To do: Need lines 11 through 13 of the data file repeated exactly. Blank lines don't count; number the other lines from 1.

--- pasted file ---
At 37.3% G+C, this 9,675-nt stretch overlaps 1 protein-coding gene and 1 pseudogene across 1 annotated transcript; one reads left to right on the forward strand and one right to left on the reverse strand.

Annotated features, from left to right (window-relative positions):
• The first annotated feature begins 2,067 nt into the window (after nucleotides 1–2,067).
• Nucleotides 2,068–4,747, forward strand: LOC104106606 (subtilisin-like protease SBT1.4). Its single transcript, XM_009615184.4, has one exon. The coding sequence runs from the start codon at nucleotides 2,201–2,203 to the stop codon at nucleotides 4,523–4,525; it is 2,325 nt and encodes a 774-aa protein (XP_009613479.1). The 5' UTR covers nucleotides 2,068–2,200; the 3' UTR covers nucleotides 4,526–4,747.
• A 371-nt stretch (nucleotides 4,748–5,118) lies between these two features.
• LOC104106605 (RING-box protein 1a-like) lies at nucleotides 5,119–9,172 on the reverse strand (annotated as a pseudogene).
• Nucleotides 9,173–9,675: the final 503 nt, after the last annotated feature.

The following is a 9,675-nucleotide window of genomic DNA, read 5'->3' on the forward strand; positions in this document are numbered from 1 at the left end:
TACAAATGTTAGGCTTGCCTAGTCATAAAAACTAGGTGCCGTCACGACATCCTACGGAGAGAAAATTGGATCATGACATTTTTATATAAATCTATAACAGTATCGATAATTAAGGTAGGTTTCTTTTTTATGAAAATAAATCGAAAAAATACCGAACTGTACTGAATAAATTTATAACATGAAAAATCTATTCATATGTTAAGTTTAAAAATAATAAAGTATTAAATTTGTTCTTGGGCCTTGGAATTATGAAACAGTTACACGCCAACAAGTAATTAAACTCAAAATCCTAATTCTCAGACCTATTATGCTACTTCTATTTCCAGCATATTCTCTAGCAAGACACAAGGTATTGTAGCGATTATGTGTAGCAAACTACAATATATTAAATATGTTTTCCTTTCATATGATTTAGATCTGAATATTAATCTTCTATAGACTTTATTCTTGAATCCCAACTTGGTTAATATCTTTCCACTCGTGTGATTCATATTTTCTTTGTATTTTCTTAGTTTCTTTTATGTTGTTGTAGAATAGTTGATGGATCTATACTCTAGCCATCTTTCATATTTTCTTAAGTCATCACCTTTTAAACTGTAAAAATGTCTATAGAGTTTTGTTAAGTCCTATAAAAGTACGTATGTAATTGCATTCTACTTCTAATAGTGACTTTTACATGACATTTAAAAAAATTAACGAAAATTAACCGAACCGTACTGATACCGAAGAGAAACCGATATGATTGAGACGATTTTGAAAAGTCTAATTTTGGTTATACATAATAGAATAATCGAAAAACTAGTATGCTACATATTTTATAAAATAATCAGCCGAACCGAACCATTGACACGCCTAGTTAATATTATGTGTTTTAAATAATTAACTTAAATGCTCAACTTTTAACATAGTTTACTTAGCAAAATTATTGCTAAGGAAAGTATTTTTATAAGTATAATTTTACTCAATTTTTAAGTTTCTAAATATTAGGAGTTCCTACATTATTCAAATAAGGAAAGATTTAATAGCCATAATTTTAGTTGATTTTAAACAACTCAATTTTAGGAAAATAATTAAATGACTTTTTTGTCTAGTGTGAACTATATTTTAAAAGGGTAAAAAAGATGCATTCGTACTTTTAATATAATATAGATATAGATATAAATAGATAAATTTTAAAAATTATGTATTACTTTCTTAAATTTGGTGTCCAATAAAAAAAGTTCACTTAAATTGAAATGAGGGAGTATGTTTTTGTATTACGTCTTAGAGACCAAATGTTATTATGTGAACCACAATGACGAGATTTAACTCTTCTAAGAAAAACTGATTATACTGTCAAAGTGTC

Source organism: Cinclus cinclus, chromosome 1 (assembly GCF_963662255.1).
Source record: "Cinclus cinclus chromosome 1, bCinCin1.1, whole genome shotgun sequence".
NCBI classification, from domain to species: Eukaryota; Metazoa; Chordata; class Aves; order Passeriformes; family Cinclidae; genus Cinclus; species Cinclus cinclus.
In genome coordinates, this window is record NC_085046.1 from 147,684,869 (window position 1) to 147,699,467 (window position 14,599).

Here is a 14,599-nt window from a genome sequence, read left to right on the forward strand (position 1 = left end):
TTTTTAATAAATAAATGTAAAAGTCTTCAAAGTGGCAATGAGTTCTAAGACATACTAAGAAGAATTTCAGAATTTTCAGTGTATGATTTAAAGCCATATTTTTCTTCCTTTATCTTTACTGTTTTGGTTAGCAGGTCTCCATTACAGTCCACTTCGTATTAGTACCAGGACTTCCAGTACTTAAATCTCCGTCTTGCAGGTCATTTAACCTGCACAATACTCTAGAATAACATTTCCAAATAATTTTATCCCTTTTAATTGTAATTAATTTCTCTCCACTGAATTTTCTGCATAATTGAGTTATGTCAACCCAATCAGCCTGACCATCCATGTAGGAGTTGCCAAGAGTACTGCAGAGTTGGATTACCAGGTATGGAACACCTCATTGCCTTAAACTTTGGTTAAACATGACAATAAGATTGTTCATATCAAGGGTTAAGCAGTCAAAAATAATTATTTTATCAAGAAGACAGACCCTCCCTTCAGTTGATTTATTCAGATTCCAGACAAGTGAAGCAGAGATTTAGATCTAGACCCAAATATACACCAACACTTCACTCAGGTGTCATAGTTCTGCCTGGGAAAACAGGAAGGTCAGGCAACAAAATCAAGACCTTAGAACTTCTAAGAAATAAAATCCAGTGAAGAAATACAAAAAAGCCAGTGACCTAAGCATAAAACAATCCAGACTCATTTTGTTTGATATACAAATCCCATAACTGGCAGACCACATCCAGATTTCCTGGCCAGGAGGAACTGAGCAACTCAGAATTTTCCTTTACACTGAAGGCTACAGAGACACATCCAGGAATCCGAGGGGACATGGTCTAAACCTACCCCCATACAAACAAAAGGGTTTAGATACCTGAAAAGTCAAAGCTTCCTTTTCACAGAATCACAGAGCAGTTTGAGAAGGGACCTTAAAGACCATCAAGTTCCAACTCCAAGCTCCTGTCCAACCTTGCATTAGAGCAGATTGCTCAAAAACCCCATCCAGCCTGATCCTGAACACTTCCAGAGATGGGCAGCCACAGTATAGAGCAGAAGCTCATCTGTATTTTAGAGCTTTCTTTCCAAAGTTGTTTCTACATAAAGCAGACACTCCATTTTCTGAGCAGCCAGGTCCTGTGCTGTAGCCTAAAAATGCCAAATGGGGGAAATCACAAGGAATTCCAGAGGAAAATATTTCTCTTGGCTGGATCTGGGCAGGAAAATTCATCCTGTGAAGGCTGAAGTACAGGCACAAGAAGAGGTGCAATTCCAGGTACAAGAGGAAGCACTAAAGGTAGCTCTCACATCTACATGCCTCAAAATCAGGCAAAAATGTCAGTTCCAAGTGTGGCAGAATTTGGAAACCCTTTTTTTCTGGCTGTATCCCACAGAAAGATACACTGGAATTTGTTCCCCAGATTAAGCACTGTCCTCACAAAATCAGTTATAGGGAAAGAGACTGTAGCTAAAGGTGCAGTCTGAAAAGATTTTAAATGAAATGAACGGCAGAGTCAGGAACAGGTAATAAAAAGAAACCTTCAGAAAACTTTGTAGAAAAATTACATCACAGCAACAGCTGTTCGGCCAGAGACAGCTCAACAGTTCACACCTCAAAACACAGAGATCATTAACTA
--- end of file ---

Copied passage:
Source record: "Cinclus cinclus chromosome 1, bCinCin1.1, whole genome shotgun sequence".
NCBI classification, from domain to species: Eukaryota; Metazoa; Chordata; class Aves; order Passeriformes; family Cinclidae; genus Cinclus; species Cinclus cinclus.
In genome coordinates, this window is record NC_085046.1 from 147,684,869 (window position 1) to 147,699,467 (window position 14,599).